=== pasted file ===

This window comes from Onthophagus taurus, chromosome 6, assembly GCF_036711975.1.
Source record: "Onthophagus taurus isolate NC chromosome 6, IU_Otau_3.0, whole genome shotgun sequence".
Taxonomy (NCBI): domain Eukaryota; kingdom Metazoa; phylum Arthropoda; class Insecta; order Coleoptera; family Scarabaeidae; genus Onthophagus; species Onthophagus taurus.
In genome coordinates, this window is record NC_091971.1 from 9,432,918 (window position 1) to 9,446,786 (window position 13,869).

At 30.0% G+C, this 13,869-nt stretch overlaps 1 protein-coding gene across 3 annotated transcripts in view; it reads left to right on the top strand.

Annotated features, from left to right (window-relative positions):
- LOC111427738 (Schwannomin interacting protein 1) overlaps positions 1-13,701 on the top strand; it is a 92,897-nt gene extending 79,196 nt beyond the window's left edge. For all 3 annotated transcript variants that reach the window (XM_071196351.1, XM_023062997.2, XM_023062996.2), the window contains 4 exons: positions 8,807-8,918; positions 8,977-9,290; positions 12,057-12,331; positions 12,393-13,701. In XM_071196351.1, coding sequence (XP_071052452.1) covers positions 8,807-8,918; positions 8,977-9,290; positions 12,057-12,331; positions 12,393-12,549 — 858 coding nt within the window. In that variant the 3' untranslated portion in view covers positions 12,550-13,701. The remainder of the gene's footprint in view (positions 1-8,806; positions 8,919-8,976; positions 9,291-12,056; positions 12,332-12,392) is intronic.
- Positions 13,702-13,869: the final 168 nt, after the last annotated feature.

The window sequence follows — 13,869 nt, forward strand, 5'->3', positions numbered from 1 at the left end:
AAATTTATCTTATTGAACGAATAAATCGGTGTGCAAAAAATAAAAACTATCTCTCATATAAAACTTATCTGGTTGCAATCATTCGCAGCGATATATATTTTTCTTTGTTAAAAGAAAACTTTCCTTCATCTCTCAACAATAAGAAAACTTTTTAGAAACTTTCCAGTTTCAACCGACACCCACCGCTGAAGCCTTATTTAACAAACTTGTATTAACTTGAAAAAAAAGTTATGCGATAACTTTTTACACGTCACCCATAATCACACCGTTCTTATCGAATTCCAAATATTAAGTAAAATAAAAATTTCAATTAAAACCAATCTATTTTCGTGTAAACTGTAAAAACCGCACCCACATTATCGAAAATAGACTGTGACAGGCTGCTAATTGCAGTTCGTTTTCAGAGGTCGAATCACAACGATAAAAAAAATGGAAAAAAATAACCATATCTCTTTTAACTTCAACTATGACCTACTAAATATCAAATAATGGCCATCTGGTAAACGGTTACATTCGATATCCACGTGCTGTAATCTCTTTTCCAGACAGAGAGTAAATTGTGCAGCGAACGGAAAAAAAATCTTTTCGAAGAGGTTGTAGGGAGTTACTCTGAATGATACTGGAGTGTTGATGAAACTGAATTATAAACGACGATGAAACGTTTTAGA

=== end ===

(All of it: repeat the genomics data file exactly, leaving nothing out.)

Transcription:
This window comes from Onthophagus taurus, chromosome 6, assembly GCF_036711975.1.
Source record: "Onthophagus taurus isolate NC chromosome 6, IU_Otau_3.0, whole genome shotgun sequence".
Taxonomy (NCBI): domain Eukaryota; kingdom Metazoa; phylum Arthropoda; class Insecta; order Coleoptera; family Scarabaeidae; genus Onthophagus; species Onthophagus taurus.
In genome coordinates, this window is record NC_091971.1 from 9,432,918 (window position 1) to 9,446,786 (window position 13,869).

At 30.0% G+C, this 13,869-nt stretch overlaps 1 protein-coding gene across 3 annotated transcripts in view; it reads left to right on the top strand.

Annotated features, from left to right (window-relative positions):
- LOC111427738 (Schwannomin interacting protein 1) overlaps positions 1-13,701 on the top strand; it is a 92,897-nt gene extending 79,196 nt beyond the window's left edge. For all 3 annotated transcript variants that reach the window (XM_071196351.1, XM_023062997.2, XM_023062996.2), the window contains 4 exons: positions 8,807-8,918; positions 8,977-9,290; positions 12,057-12,331; positions 12,393-13,701. In XM_071196351.1, coding sequence (XP_071052452.1) covers positions 8,807-8,918; positions 8,977-9,290; positions 12,057-12,331; positions 12,393-12,549 — 858 coding nt within the window. In that variant the 3' untranslated portion in view covers positions 12,550-13,701. The remainder of the gene's footprint in view (positions 1-8,806; positions 8,919-8,976; positions 9,291-12,056; positions 12,332-12,392) is intronic.
- Positions 13,702-13,869: the final 168 nt, after the last annotated feature.

The window sequence follows — 13,869 nt, forward strand, 5'->3', positions numbered from 1 at the left end:
AAATTTATCTTATTGAACGAATAAATCGGTGTGCAAAAAATAAAAACTATCTCTCATATAAAACTTATCTGGTTGCAATCATTCGCAGCGATATATATTTTTCTTTGTTAAAAGAAAACTTTCCTTCATCTCTCAACAATAAGAAAACTTTTTAGAAACTTTCCAGTTTCAACCGACACCCACCGCTGAAGCCTTATTTAACAAACTTGTATTAACTTGAAAAAAAAGTTATGCGATAACTTTTTACACGTCACCCATAATCACACCGTTCTTATCGAATTCCAAATATTAAGTAAAATAAAAATTTCAATTAAAACCAATCTATTTTCGTGTAAACTGTAAAAACCGCACCCACATTATCGAAAATAGACTGTGACAGGCTGCTAATTGCAGTTCGTTTTCAGAGGTCGAATCACAACGATAAAAAAAATGGAAAAAAATAACCATATCTCTTTTAACTTCAACTATGACCTACTAAATATCAAATAATGGCCATCTGGTAAACGGTTACATTCGATATCCACGTGCTGTAATCTCTTTTCCAGACAGAGAGTAAATTGTGCAGCGAACGGAAAAAAAATCTTTTCGAAGAGGTTGTAGGGAGTTACTCTGAATGATACTGGAGTGTTGATGAAACTGAATTATAAACGACGATGAAACGTTTTAGA